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Use our search function below to sort the films by their English title, the names of directors, or their country of origin. Films can also be filtered by series, genre, or Vancouver International Film Festival venue. You can also browse by film series by visiting our Browse By Series page.
The majority of films in the Vancouver International Film Festival are unrated and you must be 18 and purchase a $2 VIFF membership to attend a screening. However, a selection of films are open to all ages.
Before you make your purchase, please note The Rio is 19+ exclusively with the exception of the rated High School Screenings at this venue.
When her boyfriend stops making love with her, Jeannette (Marie Brassard) begins an affair with a young co-worker (Francis La Haye). Alas, it turns out that her heart problems are physical as well as metaphorical. When Jeannette inherits the heart of a deceased Malian woman, she’s stalked by the donor’s son (Youssef Camara) who’s convinced that she’s the reincarnation of his late mother… Ryan McKenna’s stylized and nuanced film is sure to delight.
In Adam Garnet Jones’ first feature, a teenage girl commits suicide in a remote Anishinaabe community and it’s up to her brother Shane (Andrew Martin) to take care of their family. Shane was supposed to move to the city for university in the fall and was desperately trying to convince his secret boyfriend (Harley Legarde-Beacham) to come with him. When forced to choose between devotion to his family or his desire to dictate his own future, what will he do?
A collection of short films about characters who’ve run afoul of the fates and occasionally the actual law. For what it’s worth, these deviants, delinquents and hard-luck cases aren’t in this alone. But can anyone or anything arrest their free falls?
Over the course of two days, a lifeguard stationed at English Bay undergoes an existential crisis.
A selection of short films in which characters are tormented by mixed-up emotions as they’re beset by grief, insecurities, identity issues and outright existential crises. These are the ways they get by.
A tea-time get-together between old friends reveals the seedy indiscretions within the group.
A compendium of short films that inventively explore the chaotic streets, sleepy suburbs, abandoned ghost towns, untamed wilds and repositories of curiosities that dot our country’s landscape.
Sophie Deraspe’s investigative documentary is the latest reminder to be skeptical of everyone you encounter online. Deraspe tells the cautionary tale of the infamous Gay Girl in Damascus Internet hoax. A blog that purported to be a boots-on-the-ground look at life as an out lesbian in fractious Syria turned out to be something else entirely. "What begins as an account of an online affair gradually morphs into a commentary on identity in the Information Age. [A] slippery, deftly woven narrative…"—Variety
A lyrical study of an all-but-abandoned company town that withered and died the moment its resources had been plundered.
For decades, The Dollhouse stood in a frozen field just off of a prairie highway. Then, a match was lit and it was lost forever.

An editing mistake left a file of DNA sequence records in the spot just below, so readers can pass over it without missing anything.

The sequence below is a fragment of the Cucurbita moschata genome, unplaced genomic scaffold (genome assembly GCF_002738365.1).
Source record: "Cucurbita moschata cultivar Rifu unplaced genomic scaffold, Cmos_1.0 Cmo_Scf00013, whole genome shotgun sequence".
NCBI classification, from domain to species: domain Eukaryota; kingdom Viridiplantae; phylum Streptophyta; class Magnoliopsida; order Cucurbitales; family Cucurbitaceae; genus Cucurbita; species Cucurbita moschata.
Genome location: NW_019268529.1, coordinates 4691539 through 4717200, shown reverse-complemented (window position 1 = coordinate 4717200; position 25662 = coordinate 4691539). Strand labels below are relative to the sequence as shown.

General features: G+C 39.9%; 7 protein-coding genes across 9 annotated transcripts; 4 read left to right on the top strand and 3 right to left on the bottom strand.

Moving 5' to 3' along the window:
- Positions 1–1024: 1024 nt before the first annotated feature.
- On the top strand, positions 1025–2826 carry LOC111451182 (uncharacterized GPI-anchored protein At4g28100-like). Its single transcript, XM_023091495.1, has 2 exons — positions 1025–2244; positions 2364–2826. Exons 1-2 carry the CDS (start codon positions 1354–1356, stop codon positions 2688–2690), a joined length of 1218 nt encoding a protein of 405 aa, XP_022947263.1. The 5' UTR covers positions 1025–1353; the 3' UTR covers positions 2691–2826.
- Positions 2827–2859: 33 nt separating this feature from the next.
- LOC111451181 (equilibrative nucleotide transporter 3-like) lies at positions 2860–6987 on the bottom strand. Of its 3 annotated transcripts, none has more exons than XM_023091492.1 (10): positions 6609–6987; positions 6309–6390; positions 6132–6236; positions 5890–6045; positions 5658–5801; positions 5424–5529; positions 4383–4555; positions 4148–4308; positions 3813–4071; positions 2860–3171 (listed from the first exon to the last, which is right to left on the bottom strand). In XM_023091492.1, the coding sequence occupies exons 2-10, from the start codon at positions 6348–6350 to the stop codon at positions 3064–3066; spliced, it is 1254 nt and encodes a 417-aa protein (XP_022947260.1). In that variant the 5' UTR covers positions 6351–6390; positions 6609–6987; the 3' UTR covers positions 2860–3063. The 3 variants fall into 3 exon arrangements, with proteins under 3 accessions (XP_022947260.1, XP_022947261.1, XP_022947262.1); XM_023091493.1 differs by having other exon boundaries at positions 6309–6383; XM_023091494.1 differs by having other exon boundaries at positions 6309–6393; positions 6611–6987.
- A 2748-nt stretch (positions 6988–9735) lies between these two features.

An anthology of short films set to swirling melodies and entrancing rhythms that establish a compelling tone, as characters struggle for acceptance, are subjected to scrutiny (oftentimes their own) and experiment with identity.
The latest involving documentary from Chelsea McMullan (My Prairie Home) exemplifies excellent storytelling and artful execution. When two Canadian siblings travel to Thailand to find out what really happened to their murdered father, they discover that he fled Canada due to his involvement with a biker gang, only to land in deeper corruption in Thailand and the Philippines. Furthermore, he has two kids in Thailand with the same names as them. McMullan creates a creepy and subtly condemning portrait of foreigners doing very bad things.
A compilation of short films that delve into the relationships we’re born into, the bonds we fashion for ourselves and how our perceptions of kin can be altered, be it over time or in one critical instant.
In 1985, Steve Fonyo ran his “Journey For Lives” marathon, covering almost 8,000km of Canada and raising $14 million for cancer research. He was subsequently named an Officer of the Order of Canada, becoming the youngest person to ever receive that honour. Then things began to fall apart. He repeatedly ran afoul of the law and was convicted of various crimes. His Order of Canada was revoked. Refreshingly, Alan Zweig (15 Reasons to Live) tells the story of Fonyo’s downfall with great sensitivity—and without ever lapsing into sentimentality.
After his terminally ill daughter (Olivia Martin) claims to have had a past life as an astronaut, a Christian teacher (Charlie Carrick) experiences a profound crisis of faith. Obsessively seeking answers, he risks his marriage and his remaining days with his child to determine whether she’s lived before… and might live again. Reflective and provocative, Connor Gaston’s debut is one of the year’s most unique Canadian features.
If you can’t take the nudity and coarse language, stay out of Salam Kahil’s deli. The moment Lewis Bennett’s fascinating documentary takes us inside the shop, the hilariously crass Salam lets fly with a barrage of profane insults and ribald anecdotes. As he rewrites his own history on a whim, we’re left to wonder how an irascible Lebanese male escort actually ended up in Surrey serving the largest sandwiches known to man. With humour and humanity, Bennett unearths the truth.